News

Google Takes Action against DOS Attacks

update-1672346_1920

map-221210_1920

 

Today we have some security updates from Google’s side. If we remember correctly Liberia had a nasty surprise yesterday. They woke up without Internet. Having a small population the situation wasn’t that hazardous but the potential of the Mirai botnet is still a problem. The attackers weren’t found and we don’t know who is going to be next and when it’s going to happen.

 

DDoS attack from Mirai malware ‘killing business’ in Liberia

The DDoS attacks come from the same malware responsible for last month’s disruptions in the US

The malware behind last month’s massive internet disruption in the U.S. is targeting Liberia with financially devastating results.

This week, a botnet powered by the Mirai malware has been launching distributed denial-of-service (DDoS) attacks on IP addresses in the African country, according to security researchers.

“The DDoS is killing our business,” he said over the phone. “We have a challenge with the DDoS. We are hoping someone can stop it.”

The employee declined to have his name published because he was not authorized to speak for his company. The attacks began a few days ago, he said, but not all Liberian internet providers were affected. Read more…

 

The population of US was also targeted last month before the Liberia incident but because the conditions were unfavorable for a serious threat and the damage was minimum the case went unnoticed. But after Liberia’s unfortunate events, Google released a new Chrome update that can stop a DOS attack.

 

Google Releases Security Updates for Chrome

Google has released Chrome version 54.0.2840.87 for Windows and Mac, and version 54.0.2840.90 for Linux. These new versions address a vulnerability that, if exploited, may allow an attacker to create a denial-of-service condition.

US-CERT encourages users and administrators to review the Chrome Releases(link is external) page and apply the necessary updates.

Source.

 

There still remains questions like “Who was behind the attack?”; “Why they did it?”; “It’s going to happen again? If the answer is yes…when? and who is going to be next?”

Share This:

Movie Hackers Become Real! A Whole Country Is Attacked

junction-663367_1920

The following article is about a massive attack against a country. The attacker managed to shut down the internet of a WHOLE country. It sounds more like a movie scenario but it’s true. It’s the first time actually that I heard of an attack this big. I know that hackers can manage to do a successful attack on a political figure, a very big business but a whole country?

This article is from Forbes everybody so you bet that it’s damn serious.

Someone Just Used The Mirai Botnet To Knock An Entire Country Offline

 

Last month, the Mirai botnet emerged from the shadows and directed its fury at security expert Brian Krebs. A few weeks later, the DNS servers at Dyn fell victim and many of the biggest sites on the Internet went dead for millions of Americans. Now it appears that Mirai knocked an entire country offline.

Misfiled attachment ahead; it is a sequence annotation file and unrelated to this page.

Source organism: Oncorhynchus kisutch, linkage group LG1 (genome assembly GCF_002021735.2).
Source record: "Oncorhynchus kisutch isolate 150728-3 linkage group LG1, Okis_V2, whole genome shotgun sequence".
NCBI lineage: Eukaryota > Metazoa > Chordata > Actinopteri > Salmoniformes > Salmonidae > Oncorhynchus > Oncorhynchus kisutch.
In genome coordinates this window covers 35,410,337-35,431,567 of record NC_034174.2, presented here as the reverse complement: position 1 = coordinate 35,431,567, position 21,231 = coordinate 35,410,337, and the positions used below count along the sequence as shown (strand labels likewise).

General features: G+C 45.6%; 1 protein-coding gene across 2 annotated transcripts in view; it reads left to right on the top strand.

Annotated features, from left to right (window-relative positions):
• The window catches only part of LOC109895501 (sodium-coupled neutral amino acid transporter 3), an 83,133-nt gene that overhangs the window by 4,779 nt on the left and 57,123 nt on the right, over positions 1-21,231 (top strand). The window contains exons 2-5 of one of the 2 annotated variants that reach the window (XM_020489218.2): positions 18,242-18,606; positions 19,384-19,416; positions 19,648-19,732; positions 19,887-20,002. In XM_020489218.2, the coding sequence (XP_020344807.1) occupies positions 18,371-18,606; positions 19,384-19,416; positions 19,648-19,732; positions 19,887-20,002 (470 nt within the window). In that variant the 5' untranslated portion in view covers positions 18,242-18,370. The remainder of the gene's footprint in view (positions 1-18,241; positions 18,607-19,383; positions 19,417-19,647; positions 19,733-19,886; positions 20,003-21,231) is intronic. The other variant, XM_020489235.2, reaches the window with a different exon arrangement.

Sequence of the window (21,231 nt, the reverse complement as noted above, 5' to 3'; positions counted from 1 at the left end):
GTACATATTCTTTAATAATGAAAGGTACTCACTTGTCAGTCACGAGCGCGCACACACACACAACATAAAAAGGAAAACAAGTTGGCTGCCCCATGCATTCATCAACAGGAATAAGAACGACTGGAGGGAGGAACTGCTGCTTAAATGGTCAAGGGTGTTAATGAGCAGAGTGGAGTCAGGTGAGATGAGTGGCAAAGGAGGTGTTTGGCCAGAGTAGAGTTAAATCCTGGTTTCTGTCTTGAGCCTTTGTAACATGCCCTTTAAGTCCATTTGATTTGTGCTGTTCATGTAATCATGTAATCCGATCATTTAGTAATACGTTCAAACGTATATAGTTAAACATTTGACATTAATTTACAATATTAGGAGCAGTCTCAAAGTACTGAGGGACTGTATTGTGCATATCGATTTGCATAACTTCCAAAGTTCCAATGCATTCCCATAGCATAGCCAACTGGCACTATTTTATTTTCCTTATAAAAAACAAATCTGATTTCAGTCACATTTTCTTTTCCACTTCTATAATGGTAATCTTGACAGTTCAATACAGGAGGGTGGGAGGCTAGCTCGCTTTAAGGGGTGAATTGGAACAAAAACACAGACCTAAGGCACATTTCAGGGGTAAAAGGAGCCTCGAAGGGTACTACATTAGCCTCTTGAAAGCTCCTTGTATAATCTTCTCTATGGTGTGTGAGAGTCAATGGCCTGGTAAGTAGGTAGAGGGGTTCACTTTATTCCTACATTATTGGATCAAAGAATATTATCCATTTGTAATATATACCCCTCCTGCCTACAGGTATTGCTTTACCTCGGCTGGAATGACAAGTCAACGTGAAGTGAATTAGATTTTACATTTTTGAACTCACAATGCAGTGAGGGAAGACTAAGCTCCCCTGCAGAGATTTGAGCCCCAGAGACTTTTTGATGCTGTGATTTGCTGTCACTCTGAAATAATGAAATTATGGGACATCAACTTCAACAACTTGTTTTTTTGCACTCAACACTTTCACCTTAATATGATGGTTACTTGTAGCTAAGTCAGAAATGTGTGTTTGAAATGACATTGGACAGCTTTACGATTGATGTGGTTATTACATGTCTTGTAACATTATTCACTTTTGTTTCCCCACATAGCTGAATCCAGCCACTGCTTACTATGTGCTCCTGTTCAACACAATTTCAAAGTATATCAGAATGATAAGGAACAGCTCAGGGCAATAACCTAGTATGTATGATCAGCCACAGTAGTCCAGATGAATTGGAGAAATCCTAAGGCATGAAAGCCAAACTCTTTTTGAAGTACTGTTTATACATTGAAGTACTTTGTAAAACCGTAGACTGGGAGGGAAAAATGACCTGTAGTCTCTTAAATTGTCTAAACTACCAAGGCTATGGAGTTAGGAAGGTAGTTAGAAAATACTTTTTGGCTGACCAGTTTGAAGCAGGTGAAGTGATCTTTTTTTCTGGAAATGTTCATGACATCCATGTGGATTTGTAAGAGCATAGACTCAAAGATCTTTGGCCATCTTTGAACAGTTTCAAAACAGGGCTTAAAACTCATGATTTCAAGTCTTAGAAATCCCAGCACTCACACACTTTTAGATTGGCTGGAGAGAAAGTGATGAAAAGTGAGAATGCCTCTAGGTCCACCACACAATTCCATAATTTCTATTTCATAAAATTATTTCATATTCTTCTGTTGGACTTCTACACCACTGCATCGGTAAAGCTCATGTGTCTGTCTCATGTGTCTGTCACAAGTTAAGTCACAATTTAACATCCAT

laptop-screen-garbage

Only temporarily, mind you, and the target was… Read more…

 

IF you read the article you may notice that Libia has a population of 4.5 Million, and only 10% have Internet so that’s half a million. There are only 2 internet service providers and they both share the same optic fiber cable. The attack wasn’t that big of a deal on a Whole World point of view.

The problem here is that it was an attack and a successful one. Whatever the sender wanted to find out, he did. It’s a functional digital nuke.

Mirai botnet attackers are trying to knock an entire country offline

 

One of the largest Distributed Denial-of-Service (DDoS) attacks happened this week and almost nobody noticed.

Since the cyberattack on Dyn two weeks ago, the internet has been on edge, fearing another massive attack that would throw millions off the face of the web. The attack was said to be upwards of 1.1Tbps — more than double the attack a few weeks earlier on security reporter Brian Krebs’ website, which was about 620Gbps in size, said to be one of the largest at the time. The attack was made possible by the Mirai botnet, an open-source botnet that anyone can use, which harnesses the power of insecure Internet of Things (IoT) devices.

This week, another Mirai botnet, known as Botnet 14, began targeting a small, little-known African country, sending it almost entirely offline each time. Read more…

 

Now imagine yourself sitting at the computer, as usual, preparing to upload that photo you took a few hours ago and about to check some facebook comments when suddenly in the middle of your session the browser won’t load the page. You refresh the page and you see on the screen “No internet service”.

After you try again you restart your computer, you check the router and you see a red led light flashing. After an hour you become tired of waiting and you call your internet service provider just to hear these words “We are having some technical problems. Sorry for the inconvenience.”

Share This: